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Substitute role perfect opportunity for Erik Jones

I have to admit, when I first heard of Joe Gibbs Racing’s call to put 18-year-old Erik Jones behind the wheel of its No. 18 Toyota NASCAR Sprint Cup Series ride as the latest fill-in for the injured Kyle Busch, I wondered if JGR didn’t learn anything from its Joey Logano snafu of several seasons ago.

In the years since moving Logano up from the Xfinity (then-Nationwide) Series to Sprint Cup in 2009 to replace the departing Tony Stewart, car owner Joe Gibbs has acknowledged more than once that Logano was moved up to stock car racing’s biggest stage too soon. Stewart’s departure to start Stewart-Haas Racing with Gene Haas put Logano’s climb up the NASCAR ladder on fast-forward. Fortunately, unlike some others before him, though, Logano’s career has recovered from being “thrown to the wolves,” so to speak, to being that of a championship contender.

But the more I think about Jones in the No. 18 and listening to takes others have on the matter and the points brought up by those others, the more I’m warming up to the idea. Jones may be only 18, and he hasn’t yet completed a full season in either of NASCAR’s other national levels. Heck, he’s not even old enough to have been able to have a previous full season under his belt. But he’ll be gaining the best possible experience in somewhat of a no-pressure situation.

When Logano was moved up to JGR’s No. 20 car back in 2009, that No. 20 car was his full-time ride, a ride he inherited from a then-two-time Cup champion, with both of those Cup titles coming in that car.

Okay, so Busch is regarded as one of the best NASCAR drivers out there, and Jones is replacing him, in a sense. But keep this in mind — Busch is coming back. This No. 18 ride isn’t Jones’ for good. He’s merely a fill-in.

As far as pressure, there may be pressure from fans for him to perform. After all he’s already won in both the Camping World Truck and Xfinity series, even though he’s running only his first full truck season and his first partial schedule in the Xfinity Series. But I’m guessing JGR and sponsors won’t be applying so much pressure. As a fill-in driver, I’m sure JGR doesn’t expect Jones to go out and win races. He can’t make the Chase anyway, as he claimed the Truck Series as the series in which he’s championship eligible. I’m thinking as far as Joe Gibbs Racing goes, the goal, at least at first, is to just make laps and keep the seat warm for Busch’s return.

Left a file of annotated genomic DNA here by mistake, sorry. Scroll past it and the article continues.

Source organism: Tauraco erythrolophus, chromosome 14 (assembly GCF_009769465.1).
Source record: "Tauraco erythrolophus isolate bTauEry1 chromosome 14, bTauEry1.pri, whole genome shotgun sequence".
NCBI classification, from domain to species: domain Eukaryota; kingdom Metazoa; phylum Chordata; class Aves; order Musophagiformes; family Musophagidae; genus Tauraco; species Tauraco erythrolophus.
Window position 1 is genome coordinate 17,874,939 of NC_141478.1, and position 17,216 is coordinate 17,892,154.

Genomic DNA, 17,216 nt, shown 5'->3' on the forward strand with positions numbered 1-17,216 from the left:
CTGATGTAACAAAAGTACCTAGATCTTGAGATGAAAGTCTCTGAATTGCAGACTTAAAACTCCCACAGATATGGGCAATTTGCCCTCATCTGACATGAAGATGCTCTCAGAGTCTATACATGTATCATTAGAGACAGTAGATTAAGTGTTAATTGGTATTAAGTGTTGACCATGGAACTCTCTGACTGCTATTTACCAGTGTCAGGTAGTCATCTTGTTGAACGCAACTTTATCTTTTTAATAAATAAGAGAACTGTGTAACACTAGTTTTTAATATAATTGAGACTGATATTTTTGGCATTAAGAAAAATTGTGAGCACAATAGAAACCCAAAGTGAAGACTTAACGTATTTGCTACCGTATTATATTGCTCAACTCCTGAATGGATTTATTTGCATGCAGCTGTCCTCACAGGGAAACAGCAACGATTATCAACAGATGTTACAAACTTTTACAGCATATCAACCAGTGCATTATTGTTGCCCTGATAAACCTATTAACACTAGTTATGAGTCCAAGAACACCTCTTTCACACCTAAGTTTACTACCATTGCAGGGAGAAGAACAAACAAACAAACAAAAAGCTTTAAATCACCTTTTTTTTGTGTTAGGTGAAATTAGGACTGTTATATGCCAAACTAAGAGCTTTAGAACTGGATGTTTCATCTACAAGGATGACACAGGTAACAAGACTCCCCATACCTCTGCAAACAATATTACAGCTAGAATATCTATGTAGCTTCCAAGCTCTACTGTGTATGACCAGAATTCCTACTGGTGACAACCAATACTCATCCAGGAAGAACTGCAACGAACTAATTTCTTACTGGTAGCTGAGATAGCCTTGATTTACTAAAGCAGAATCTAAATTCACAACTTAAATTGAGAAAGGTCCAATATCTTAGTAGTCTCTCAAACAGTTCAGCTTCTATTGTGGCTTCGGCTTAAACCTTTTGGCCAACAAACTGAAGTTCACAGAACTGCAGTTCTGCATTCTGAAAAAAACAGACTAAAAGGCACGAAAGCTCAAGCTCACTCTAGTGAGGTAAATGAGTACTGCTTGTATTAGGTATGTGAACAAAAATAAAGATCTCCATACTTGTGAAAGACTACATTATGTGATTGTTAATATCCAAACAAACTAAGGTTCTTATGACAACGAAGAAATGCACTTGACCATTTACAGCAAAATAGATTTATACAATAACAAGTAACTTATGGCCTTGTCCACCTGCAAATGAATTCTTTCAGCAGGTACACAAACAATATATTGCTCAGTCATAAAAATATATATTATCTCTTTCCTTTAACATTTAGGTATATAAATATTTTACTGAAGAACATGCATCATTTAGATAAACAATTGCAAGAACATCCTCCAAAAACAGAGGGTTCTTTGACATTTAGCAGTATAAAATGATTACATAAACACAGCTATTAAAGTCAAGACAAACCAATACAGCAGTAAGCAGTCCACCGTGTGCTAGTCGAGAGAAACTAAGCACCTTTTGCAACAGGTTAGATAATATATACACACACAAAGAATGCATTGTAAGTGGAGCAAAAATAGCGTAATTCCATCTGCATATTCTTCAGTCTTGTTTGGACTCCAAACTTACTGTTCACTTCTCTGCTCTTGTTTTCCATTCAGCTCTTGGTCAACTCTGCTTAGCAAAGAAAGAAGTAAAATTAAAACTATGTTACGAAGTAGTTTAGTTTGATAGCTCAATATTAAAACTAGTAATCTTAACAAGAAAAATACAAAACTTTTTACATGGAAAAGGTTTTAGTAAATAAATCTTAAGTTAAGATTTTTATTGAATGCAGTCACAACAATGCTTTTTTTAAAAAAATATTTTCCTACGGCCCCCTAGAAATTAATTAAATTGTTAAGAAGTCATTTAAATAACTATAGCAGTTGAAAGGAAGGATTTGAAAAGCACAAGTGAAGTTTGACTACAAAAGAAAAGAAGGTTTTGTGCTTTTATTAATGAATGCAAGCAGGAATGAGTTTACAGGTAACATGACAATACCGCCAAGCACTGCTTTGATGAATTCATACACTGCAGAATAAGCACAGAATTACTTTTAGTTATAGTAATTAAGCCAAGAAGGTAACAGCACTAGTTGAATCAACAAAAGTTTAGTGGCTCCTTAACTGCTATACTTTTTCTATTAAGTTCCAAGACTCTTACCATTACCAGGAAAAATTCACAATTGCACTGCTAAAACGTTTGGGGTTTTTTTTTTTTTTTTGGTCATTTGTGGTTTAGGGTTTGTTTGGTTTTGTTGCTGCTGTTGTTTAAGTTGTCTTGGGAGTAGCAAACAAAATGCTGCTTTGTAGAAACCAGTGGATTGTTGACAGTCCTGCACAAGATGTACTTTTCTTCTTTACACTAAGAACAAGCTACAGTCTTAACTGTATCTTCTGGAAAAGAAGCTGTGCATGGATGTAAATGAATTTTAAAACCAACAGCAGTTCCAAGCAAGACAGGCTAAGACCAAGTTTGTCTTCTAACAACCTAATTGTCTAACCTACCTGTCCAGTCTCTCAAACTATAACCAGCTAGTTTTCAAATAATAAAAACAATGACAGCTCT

If there’s any positive to a driver being sidelined by injury as Busch is, this is a perfect situation for Jones. I’m assuming Busch is going to be out of commission for several more races. That’s just that many races in which Jones will be getting precious experience in the form of track time during race conditions in a top-tier Sprint Cup car. And that experience will come in, I’m guessing, a no pressure situation, specifically no pressure from his race team.

I think it’s a given that Jones’ future includes a Sprint Cup ride of his own at some point. Without Busch’s injury, Jones probably never would’ve had an opportunity to prepare for that future by getting so much Cup experience with no pressure for him to perform consistently among the “big boys.”

The more I think about it, the more I realize that this is the perfect situation for Jones.

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Posted by on May 2, 2015. Filed under Blog by Amanda Vincent,NASCAR. You can follow any responses to this entry through the RSS 2.0. You can leave a response or trackback to this entry

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